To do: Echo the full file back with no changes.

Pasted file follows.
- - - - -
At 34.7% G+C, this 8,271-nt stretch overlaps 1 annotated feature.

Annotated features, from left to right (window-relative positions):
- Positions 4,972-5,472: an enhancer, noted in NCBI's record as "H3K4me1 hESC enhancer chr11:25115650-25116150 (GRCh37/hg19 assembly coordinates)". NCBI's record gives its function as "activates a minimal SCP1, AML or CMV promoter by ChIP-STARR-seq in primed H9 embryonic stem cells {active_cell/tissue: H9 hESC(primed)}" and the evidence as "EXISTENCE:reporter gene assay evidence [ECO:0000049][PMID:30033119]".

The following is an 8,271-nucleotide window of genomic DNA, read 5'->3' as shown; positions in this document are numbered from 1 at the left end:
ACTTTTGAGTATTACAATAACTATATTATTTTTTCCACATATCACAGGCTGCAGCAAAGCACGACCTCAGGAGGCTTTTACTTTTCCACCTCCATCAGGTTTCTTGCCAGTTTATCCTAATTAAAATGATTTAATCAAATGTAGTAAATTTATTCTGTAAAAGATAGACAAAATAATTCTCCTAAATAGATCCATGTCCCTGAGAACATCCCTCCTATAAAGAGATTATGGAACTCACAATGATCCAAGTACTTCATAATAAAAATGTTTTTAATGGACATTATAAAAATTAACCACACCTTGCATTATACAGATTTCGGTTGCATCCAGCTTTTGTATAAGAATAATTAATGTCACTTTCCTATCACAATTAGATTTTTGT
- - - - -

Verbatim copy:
At 34.7% G+C, this 8,271-nt stretch overlaps 1 annotated feature.

Annotated features, from left to right (window-relative positions):
- Positions 4,972-5,472: an enhancer, noted in NCBI's record as "H3K4me1 hESC enhancer chr11:25115650-25116150 (GRCh37/hg19 assembly coordinates)". NCBI's record gives its function as "activates a minimal SCP1, AML or CMV promoter by ChIP-STARR-seq in primed H9 embryonic stem cells {active_cell/tissue: H9 hESC(primed)}" and the evidence as "EXISTENCE:reporter gene assay evidence [ECO:0000049][PMID:30033119]".

The following is an 8,271-nucleotide window of genomic DNA, read 5'->3' as shown; positions in this document are numbered from 1 at the left end:
ACTTTTGAGTATTACAATAACTATATTATTTTTTCCACATATCACAGGCTGCAGCAAAGCACGACCTCAGGAGGCTTTTACTTTTCCACCTCCATCAGGTTTCTTGCCAGTTTATCCTAATTAAAATGATTTAATCAAATGTAGTAAATTTATTCTGTAAAAGATAGACAAAATAATTCTCCTAAATAGATCCATGTCCCTGAGAACATCCCTCCTATAAAGAGATTATGGAACTCACAATGATCCAAGTACTTCATAATAAAAATGTTTTTAATGGACATTATAAAAATTAACCACACCTTGCATTATACAGATTTCGGTTGCATCCAGCTTTTGTATAAGAATAATTAATGTCACTTTCCTATCACAATTAGATTTTTGT